It is hard to tell what will come out of Wednesday's showdown on prepaid cards. The event, a half-day seminar sponsored by CFSI (the Center for Financial Services Innovation), claims to highlight how prepaid cards can transform financial services for the unbanked.
That is not a reach, because the promise of their premise is undeniable. These cards are going to be the new banking system. Mobile banking isn't quite here yet, but it won't be long, and at that point there will be an entirely separate banking system for low-income households. Just you wait. By the way, low-income households are a growing demographic in America. The FDIC estimates that there are already 40 million households without a standard checking or savings account. Hold on, though, because now there are also more Americans with bad credit. News out yesterday
says that 70 million Americans now have credit scores below 650.
The CFSI approach is to invite industry to meet with a select group of advocates, in the hopes of finding a middle ground that accomodates the motivations of capital with the hopes of the public interest. That's a good idea, too.
I hope that CFSI tackles some of the big issues on the table. First and foremost should be how some financial institutions are using prepaid debit cards to build a new platform for payday lending. MetaBank offers high cost loans through marketing relationships with many different consumer finance companies. Their partners include payday lenders, refund anticipation loan providers, check cashers, and payment centers. MetaBank won't be there.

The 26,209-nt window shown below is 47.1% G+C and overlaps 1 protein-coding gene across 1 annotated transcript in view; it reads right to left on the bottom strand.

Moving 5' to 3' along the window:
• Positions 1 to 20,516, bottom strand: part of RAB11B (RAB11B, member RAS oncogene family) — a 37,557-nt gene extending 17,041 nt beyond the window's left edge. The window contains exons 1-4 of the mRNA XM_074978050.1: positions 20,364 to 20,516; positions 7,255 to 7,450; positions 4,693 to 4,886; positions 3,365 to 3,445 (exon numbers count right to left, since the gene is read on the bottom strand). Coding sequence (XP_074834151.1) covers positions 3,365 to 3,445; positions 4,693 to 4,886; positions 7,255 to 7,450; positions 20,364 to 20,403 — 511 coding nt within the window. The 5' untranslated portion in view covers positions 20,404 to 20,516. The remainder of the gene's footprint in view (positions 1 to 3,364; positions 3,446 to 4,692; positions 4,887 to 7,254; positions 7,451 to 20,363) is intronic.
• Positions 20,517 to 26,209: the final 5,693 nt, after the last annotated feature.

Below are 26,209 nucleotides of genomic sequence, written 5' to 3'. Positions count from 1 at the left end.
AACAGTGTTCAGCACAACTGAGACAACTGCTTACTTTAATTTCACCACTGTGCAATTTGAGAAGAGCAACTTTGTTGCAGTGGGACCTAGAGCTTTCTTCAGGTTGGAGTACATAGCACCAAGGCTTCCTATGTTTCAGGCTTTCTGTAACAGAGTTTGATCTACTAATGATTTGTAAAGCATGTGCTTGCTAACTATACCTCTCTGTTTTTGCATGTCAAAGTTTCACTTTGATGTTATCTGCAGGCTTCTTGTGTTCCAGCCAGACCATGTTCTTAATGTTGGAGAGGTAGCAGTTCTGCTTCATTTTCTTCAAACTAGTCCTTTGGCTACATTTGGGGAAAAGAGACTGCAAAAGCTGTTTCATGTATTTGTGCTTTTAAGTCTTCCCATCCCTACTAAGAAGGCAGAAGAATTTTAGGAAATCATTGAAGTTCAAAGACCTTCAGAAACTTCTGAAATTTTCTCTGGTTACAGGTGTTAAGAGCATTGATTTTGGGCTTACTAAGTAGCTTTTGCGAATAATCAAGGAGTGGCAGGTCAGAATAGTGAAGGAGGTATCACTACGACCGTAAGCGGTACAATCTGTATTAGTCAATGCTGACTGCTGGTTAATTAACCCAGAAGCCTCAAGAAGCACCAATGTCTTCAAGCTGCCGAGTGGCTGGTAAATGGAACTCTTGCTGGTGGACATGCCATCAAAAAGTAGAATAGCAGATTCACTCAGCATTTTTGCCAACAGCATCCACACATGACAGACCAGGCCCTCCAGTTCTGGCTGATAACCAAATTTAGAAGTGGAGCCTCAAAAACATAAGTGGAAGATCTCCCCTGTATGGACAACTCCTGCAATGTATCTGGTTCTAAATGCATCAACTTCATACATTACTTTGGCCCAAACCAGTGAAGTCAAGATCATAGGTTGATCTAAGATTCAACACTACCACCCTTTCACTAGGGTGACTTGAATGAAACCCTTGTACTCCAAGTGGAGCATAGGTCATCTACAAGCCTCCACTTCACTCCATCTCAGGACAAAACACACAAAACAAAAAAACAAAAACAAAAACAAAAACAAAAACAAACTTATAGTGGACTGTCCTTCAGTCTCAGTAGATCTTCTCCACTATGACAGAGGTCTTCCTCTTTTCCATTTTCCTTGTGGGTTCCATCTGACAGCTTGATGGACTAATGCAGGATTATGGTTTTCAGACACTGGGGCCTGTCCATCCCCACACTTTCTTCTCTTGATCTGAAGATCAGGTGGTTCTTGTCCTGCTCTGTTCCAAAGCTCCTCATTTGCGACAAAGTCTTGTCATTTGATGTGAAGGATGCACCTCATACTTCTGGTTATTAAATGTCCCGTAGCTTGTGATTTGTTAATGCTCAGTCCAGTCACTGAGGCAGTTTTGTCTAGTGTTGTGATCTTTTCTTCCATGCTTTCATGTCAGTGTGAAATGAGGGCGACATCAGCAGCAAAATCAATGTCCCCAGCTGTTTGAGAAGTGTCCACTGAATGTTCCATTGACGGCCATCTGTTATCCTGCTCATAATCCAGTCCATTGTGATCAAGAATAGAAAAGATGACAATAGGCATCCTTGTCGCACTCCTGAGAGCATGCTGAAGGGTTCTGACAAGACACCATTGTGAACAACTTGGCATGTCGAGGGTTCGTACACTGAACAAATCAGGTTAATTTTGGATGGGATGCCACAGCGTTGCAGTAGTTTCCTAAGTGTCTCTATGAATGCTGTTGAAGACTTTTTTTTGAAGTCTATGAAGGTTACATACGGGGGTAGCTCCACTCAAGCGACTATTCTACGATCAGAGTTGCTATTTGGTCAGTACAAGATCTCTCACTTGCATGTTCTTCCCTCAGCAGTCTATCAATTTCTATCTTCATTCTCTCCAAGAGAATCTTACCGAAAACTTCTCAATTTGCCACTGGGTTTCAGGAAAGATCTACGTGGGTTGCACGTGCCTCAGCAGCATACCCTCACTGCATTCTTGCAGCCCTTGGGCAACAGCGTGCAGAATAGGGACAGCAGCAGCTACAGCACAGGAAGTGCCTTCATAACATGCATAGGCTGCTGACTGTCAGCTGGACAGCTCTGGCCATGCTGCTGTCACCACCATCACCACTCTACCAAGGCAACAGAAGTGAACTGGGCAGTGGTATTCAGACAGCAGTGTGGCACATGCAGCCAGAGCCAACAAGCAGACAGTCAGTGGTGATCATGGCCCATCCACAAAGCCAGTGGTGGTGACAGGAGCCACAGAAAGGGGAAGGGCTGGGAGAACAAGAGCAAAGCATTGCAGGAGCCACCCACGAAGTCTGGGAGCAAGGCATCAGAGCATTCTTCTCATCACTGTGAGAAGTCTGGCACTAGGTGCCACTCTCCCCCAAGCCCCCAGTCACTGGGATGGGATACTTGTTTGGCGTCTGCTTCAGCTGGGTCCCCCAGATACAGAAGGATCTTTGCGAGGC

Even though MetaBank will be absent, it is hard to imagine that their innovations are not on the minds of many of the people in attendance. I worry about Green Dot. While they have given signals that their potential acquisition of Bonneville Bank would not coincide with new credit products, there is still the nagging question: why is their Board made up of the all-time heavies of payday lending? I hope someone puts that question to Sowell. I hope that someone else publishes his response.